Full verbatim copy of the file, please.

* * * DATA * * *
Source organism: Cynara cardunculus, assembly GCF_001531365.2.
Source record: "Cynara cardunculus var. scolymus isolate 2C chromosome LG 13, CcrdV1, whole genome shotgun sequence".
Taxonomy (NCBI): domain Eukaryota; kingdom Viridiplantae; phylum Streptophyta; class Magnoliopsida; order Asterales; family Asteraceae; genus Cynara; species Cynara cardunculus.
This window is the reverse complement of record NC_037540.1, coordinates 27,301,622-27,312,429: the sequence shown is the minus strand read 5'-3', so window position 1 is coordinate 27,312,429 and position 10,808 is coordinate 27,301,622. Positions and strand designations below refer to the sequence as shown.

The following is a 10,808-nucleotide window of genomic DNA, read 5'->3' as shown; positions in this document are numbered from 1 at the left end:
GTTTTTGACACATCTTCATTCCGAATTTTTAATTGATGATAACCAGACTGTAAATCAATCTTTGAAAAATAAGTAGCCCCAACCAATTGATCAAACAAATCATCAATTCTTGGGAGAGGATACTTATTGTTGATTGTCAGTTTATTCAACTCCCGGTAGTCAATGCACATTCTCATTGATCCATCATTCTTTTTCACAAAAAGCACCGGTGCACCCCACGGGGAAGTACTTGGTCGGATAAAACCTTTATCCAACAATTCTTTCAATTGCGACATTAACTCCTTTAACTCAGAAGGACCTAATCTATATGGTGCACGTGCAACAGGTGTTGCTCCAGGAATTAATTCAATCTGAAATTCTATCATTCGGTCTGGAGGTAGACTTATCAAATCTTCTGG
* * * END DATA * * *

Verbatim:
Source organism: Cynara cardunculus, assembly GCF_001531365.2.
Source record: "Cynara cardunculus var. scolymus isolate 2C chromosome LG 13, CcrdV1, whole genome shotgun sequence".
Taxonomy (NCBI): domain Eukaryota; kingdom Viridiplantae; phylum Streptophyta; class Magnoliopsida; order Asterales; family Asteraceae; genus Cynara; species Cynara cardunculus.
This window is the reverse complement of record NC_037540.1, coordinates 27,301,622-27,312,429: the sequence shown is the minus strand read 5'-3', so window position 1 is coordinate 27,312,429 and position 10,808 is coordinate 27,301,622. Positions and strand designations below refer to the sequence as shown.

The following is a 10,808-nucleotide window of genomic DNA, read 5'->3' as shown; positions in this document are numbered from 1 at the left end:
GTTTTTGACACATCTTCATTCCGAATTTTTAATTGATGATAACCAGACTGTAAATCAATCTTTGAAAAATAAGTAGCCCCAACCAATTGATCAAACAAATCATCAATTCTTGGGAGAGGATACTTATTGTTGATTGTCAGTTTATTCAACTCCCGGTAGTCAATGCACATTCTCATTGATCCATCATTCTTTTTCACAAAAAGCACCGGTGCACCCCACGGGGAAGTACTTGGTCGGATAAAACCTTTATCCAACAATTCTTTCAATTGCGACATTAACTCCTTTAACTCAGAAGGACCTAATCTATATGGTGCACGTGCAACAGGTGTTGCTCCAGGAATTAATTCAATCTGAAATTCTATCATTCGGTCTGGAGGTAGACTTATCAAATCTTCTGG